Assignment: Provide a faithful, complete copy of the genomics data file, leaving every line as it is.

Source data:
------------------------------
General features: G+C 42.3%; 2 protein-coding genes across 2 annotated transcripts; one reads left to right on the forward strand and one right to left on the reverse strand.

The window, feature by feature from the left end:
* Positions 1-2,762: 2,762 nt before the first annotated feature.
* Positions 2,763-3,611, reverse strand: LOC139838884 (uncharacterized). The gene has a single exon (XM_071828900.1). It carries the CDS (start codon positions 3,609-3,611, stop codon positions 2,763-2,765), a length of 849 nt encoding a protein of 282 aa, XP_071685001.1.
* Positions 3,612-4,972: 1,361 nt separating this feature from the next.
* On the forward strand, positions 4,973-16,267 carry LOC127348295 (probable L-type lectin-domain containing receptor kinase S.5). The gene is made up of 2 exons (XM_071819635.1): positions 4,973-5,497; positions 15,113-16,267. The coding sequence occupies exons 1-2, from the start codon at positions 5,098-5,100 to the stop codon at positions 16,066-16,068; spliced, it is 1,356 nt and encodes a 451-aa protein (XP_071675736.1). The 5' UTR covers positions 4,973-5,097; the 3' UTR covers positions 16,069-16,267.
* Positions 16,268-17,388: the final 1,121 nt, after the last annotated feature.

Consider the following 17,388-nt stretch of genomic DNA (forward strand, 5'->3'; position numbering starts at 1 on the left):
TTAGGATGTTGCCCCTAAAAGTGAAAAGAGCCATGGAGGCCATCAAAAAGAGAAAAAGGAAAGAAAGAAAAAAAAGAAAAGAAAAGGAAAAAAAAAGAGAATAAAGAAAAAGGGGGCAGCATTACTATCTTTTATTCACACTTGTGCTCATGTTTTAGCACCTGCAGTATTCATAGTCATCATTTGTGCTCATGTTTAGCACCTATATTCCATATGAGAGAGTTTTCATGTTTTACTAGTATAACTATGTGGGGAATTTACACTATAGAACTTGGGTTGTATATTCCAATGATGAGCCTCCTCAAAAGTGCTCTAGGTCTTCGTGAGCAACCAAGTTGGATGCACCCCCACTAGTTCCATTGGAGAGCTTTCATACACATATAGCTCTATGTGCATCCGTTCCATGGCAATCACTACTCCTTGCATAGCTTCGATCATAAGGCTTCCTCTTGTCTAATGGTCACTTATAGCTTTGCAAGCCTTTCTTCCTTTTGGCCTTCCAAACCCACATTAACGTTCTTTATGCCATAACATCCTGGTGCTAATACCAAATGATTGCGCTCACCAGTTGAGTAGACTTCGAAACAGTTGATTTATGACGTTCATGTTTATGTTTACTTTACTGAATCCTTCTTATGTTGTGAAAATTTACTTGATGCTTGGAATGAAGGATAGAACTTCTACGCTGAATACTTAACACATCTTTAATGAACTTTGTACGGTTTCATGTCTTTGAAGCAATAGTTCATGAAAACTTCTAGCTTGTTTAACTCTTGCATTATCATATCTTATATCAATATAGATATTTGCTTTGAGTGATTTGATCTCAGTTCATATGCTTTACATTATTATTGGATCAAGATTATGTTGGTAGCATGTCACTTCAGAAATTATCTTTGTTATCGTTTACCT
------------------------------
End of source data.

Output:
General features: G+C 42.3%; 2 protein-coding genes across 2 annotated transcripts; one reads left to right on the forward strand and one right to left on the reverse strand.

The window, feature by feature from the left end:
* Positions 1-2,762: 2,762 nt before the first annotated feature.
* Positions 2,763-3,611, reverse strand: LOC139838884 (uncharacterized). The gene has a single exon (XM_071828900.1). It carries the CDS (start codon positions 3,609-3,611, stop codon positions 2,763-2,765), a length of 849 nt encoding a protein of 282 aa, XP_071685001.1.
* Positions 3,612-4,972: 1,361 nt separating this feature from the next.
* On the forward strand, positions 4,973-16,267 carry LOC127348295 (probable L-type lectin-domain containing receptor kinase S.5). The gene is made up of 2 exons (XM_071819635.1): positions 4,973-5,497; positions 15,113-16,267. The coding sequence occupies exons 1-2, from the start codon at positions 5,098-5,100 to the stop codon at positions 16,066-16,068; spliced, it is 1,356 nt and encodes a 451-aa protein (XP_071675736.1). The 5' UTR covers positions 4,973-5,097; the 3' UTR covers positions 16,069-16,267.
* Positions 16,268-17,388: the final 1,121 nt, after the last annotated feature.

Consider the following 17,388-nt stretch of genomic DNA (forward strand, 5'->3'; position numbering starts at 1 on the left):
TTAGGATGTTGCCCCTAAAAGTGAAAAGAGCCATGGAGGCCATCAAAAAGAGAAAAAGGAAAGAAAGAAAAAAAAGAAAAGAAAAGGAAAAAAAAAGAGAATAAAGAAAAAGGGGGCAGCATTACTATCTTTTATTCACACTTGTGCTCATGTTTTAGCACCTGCAGTATTCATAGTCATCATTTGTGCTCATGTTTAGCACCTATATTCCATATGAGAGAGTTTTCATGTTTTACTAGTATAACTATGTGGGGAATTTACACTATAGAACTTGGGTTGTATATTCCAATGATGAGCCTCCTCAAAAGTGCTCTAGGTCTTCGTGAGCAACCAAGTTGGATGCACCCCCACTAGTTCCATTGGAGAGCTTTCATACACATATAGCTCTATGTGCATCCGTTCCATGGCAATCACTACTCCTTGCATAGCTTCGATCATAAGGCTTCCTCTTGTCTAATGGTCACTTATAGCTTTGCAAGCCTTTCTTCCTTTTGGCCTTCCAAACCCACATTAACGTTCTTTATGCCATAACATCCTGGTGCTAATACCAAATGATTGCGCTCACCAGTTGAGTAGACTTCGAAACAGTTGATTTATGACGTTCATGTTTATGTTTACTTTACTGAATCCTTCTTATGTTGTGAAAATTTACTTGATGCTTGGAATGAAGGATAGAACTTCTACGCTGAATACTTAACACATCTTTAATGAACTTTGTACGGTTTCATGTCTTTGAAGCAATAGTTCATGAAAACTTCTAGCTTGTTTAACTCTTGCATTATCATATCTTATATCAATATAGATATTTGCTTTGAGTGATTTGATCTCAGTTCATATGCTTTACATTATTATTGGATCAAGATTATGTTGGTAGCATGTCACTTCAGAAATTATCTTTGTTATCGTTTACCT